Sonic CD features the spin dash attack introduced in Sonic the Hedgehog 2 but this new port allows you to choose from the animation and physics of the original Sonic CD, or that of Sonic 2. This does tend to slightly change how you control, but it’s mostly an aesthetic choice. A peel out move is also introduced and it allows players to rev up and take off with max speed with better traction than the spin dash attack, though Sonic is more vulnerable as a result. I found myself using this more than the spin dash attack and it does improve the gameplay for the better. The controls are responsive, and although they’re simple, it’s gratifying to spin attack an enemy, jump over some spikes, land on another enemy and peel out all in a fluid motion.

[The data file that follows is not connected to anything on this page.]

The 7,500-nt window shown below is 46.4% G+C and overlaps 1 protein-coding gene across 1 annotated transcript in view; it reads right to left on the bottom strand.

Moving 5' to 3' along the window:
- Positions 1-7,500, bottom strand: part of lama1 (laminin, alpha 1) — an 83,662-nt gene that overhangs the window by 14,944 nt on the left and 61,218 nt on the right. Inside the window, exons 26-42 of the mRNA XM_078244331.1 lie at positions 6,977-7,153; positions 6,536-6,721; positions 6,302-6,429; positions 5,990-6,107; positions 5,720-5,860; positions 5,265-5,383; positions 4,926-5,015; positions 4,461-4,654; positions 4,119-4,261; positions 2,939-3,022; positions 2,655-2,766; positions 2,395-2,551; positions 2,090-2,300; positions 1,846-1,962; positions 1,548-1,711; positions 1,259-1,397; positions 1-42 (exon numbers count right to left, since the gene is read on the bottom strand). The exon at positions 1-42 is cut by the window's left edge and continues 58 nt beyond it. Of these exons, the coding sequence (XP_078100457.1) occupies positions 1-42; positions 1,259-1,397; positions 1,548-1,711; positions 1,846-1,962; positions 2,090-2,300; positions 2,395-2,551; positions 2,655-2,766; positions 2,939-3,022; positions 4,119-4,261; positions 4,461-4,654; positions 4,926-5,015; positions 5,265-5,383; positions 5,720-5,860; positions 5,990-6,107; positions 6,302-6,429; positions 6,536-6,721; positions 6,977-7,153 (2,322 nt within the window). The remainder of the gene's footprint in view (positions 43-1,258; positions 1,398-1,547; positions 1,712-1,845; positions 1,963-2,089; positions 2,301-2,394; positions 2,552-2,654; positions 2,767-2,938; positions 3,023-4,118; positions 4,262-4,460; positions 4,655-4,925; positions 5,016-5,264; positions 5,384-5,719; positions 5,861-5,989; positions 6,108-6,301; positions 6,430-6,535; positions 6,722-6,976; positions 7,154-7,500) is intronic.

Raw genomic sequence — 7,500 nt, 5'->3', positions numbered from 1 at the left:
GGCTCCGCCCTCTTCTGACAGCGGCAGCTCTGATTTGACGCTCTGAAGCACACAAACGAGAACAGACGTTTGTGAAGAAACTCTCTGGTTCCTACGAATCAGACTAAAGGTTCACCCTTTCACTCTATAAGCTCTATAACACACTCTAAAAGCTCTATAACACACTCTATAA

Sonic can travel through time by passing special posts labeled “Past” or “Future” and maintaining speed for a specific amount of time. When you do travel through time, Sonic disappears from the level, an animation is shown displaying his passage through the fabric of time, and he reappears in the level, except the level now looks either more prehistoric or futuristic and the layout of the level has changed. This definitely makes the game play differently each time you go through it.
This mechanic can get frustrating though, since levels tend to have a lot of obstacles that can prevent a necessary buildup of speed. Sonic CD is definitely one of the harder Sonic titles but it’s mostly due to the levels' confusing layout or some loop de loop puzzles that constantly throw you around until you find the way out. Luckily, you could memorize the layouts using the Time Attack mode, which lets you replay levels as well as upload best times.